24 J. Bai et al.
contributing factor in the differences observed between the three sets of fracture
data is due to the variations in the dimensions of the microbridges. The volumetric
change of the microbridge depends on the time duration in which it is in contact
with water during the release step. A precise time control in the release step is
difﬁcult to achieve.
2.3.6 Actuation of a Magnetic Spider Silk Microstructure
Spider drag-line silk is dissolved in a 1,1,1,3,3,3 hexaﬂuoro-2 -propanol ( HFIP)
solution with a ratio of 1% w/w.
Ni particles with an average diameter of
2.6 μm were added to the spider-silk solution at a ratio of 15% w/w. A spin-on
process (30 seconds at 500 rpm) was used to form a Ni/spider-silk ﬁlm on a silicon
substrate. Figure 2.12(a) shows the top view of the thin-ﬁlm Ni/spider silk. While
porosity is evident throughout the ﬁlm, this porosity can be reduced by decreasing
the weight ratios between the Ni particles and the spider-silk solution. The spider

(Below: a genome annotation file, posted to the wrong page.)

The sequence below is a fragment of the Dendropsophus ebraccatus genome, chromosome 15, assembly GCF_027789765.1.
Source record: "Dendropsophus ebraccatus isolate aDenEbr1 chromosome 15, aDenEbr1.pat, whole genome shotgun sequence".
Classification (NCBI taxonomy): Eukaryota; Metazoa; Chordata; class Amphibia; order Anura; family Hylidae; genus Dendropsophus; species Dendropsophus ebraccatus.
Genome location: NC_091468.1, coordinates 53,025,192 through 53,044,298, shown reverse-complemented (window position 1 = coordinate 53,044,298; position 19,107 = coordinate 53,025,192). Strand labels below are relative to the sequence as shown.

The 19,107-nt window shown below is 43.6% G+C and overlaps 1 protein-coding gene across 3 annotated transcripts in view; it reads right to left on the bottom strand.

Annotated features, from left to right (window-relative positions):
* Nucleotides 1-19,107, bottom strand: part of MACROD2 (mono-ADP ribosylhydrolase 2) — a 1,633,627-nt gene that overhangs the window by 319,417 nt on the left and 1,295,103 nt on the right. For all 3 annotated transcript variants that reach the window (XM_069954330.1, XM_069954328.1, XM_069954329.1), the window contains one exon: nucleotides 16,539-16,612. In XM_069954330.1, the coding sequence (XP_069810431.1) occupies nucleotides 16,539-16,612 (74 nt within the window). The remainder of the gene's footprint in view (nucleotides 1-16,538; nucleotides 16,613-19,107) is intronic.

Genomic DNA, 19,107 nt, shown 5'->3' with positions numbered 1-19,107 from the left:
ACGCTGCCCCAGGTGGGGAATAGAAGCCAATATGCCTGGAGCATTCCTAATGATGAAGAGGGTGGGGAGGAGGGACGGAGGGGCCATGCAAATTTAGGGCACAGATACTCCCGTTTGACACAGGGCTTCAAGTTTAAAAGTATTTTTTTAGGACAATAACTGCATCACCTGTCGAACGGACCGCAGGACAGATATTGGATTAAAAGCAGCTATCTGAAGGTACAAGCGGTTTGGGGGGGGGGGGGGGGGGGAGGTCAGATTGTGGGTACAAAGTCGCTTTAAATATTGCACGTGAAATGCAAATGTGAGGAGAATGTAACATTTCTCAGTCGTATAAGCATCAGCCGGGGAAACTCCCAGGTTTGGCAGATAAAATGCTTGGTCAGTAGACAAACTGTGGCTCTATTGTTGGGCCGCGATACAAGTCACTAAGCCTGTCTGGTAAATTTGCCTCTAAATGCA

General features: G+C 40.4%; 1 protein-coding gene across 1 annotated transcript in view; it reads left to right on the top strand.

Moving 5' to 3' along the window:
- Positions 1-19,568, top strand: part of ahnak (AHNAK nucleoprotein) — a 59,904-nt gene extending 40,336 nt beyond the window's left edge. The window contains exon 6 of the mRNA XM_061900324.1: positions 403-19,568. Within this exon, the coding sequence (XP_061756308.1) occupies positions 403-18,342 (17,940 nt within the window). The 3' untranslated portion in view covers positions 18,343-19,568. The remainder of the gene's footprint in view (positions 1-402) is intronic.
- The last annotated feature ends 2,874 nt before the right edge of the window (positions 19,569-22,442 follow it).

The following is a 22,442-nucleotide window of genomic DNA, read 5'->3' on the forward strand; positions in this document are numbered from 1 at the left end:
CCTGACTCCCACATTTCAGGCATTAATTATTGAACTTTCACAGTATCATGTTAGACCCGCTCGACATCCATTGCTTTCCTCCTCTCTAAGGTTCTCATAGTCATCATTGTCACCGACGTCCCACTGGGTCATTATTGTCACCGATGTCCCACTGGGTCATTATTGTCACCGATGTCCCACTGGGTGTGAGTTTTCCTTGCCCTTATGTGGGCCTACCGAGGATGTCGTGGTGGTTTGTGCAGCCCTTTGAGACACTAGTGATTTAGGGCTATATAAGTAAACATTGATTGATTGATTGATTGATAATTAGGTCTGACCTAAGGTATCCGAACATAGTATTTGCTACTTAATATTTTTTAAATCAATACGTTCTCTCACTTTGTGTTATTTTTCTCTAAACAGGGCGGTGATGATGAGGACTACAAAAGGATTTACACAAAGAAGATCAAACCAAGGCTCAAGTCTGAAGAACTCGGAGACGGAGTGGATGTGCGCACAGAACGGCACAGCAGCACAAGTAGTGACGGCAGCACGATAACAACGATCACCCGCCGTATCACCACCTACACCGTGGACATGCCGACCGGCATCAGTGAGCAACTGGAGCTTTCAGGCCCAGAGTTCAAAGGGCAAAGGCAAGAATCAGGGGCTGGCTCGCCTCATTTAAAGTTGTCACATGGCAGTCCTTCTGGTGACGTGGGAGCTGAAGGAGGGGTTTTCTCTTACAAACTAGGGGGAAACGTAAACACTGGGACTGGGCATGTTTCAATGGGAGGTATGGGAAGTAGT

silk matrix acts as a structural support, and the morphology of the Ni/spider-silk
ﬁlm is dominated by the packing preferences of the Ni particles, which are likely
a result of Van der Waals forces between the particles. As shown in Fig. 2.12(b)
spider silk has a smoother surface and a lighter color than the Ni particles.
In order to demonstrate a Ni/spider-silk microstructure, a modiﬁed surface
micromachining process using a sacriﬁcial etching technique was carried out to
fabricate a free-standing spider-silk microbridge. A plastic substrate was pre-
formed with a cavity using a conventional drilling process. A sugar solution
(50% wt) was poured into the cavity and air dried to form a sacriﬁcial layer. The
Ni/spider-silk solution was then deposited using a 2 μl needle syringe, and air
Figure 2.12. SEM imaging of Ni-spider silk ﬁlm (a)×90 top view (d)×10k top view.
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